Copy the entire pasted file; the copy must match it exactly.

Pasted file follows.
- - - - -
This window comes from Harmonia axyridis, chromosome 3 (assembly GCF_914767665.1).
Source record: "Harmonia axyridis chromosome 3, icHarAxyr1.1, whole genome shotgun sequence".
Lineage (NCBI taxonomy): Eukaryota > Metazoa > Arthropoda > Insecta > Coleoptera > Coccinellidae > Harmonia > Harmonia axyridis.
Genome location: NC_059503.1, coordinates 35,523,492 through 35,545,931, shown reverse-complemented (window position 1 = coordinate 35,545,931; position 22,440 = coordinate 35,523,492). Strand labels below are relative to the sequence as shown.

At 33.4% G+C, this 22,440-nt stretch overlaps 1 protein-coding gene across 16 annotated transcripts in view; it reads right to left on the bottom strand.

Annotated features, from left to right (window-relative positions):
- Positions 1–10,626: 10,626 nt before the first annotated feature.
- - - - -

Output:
This window comes from Harmonia axyridis, chromosome 3 (assembly GCF_914767665.1).
Source record: "Harmonia axyridis chromosome 3, icHarAxyr1.1, whole genome shotgun sequence".
Lineage (NCBI taxonomy): Eukaryota > Metazoa > Arthropoda > Insecta > Coleoptera > Coccinellidae > Harmonia > Harmonia axyridis.
Genome location: NC_059503.1, coordinates 35,523,492 through 35,545,931, shown reverse-complemented (window position 1 = coordinate 35,545,931; position 22,440 = coordinate 35,523,492). Strand labels below are relative to the sequence as shown.

At 33.4% G+C, this 22,440-nt stretch overlaps 1 protein-coding gene across 16 annotated transcripts in view; it reads right to left on the bottom strand.

Annotated features, from left to right (window-relative positions):
- Positions 1–10,626: 10,626 nt before the first annotated feature.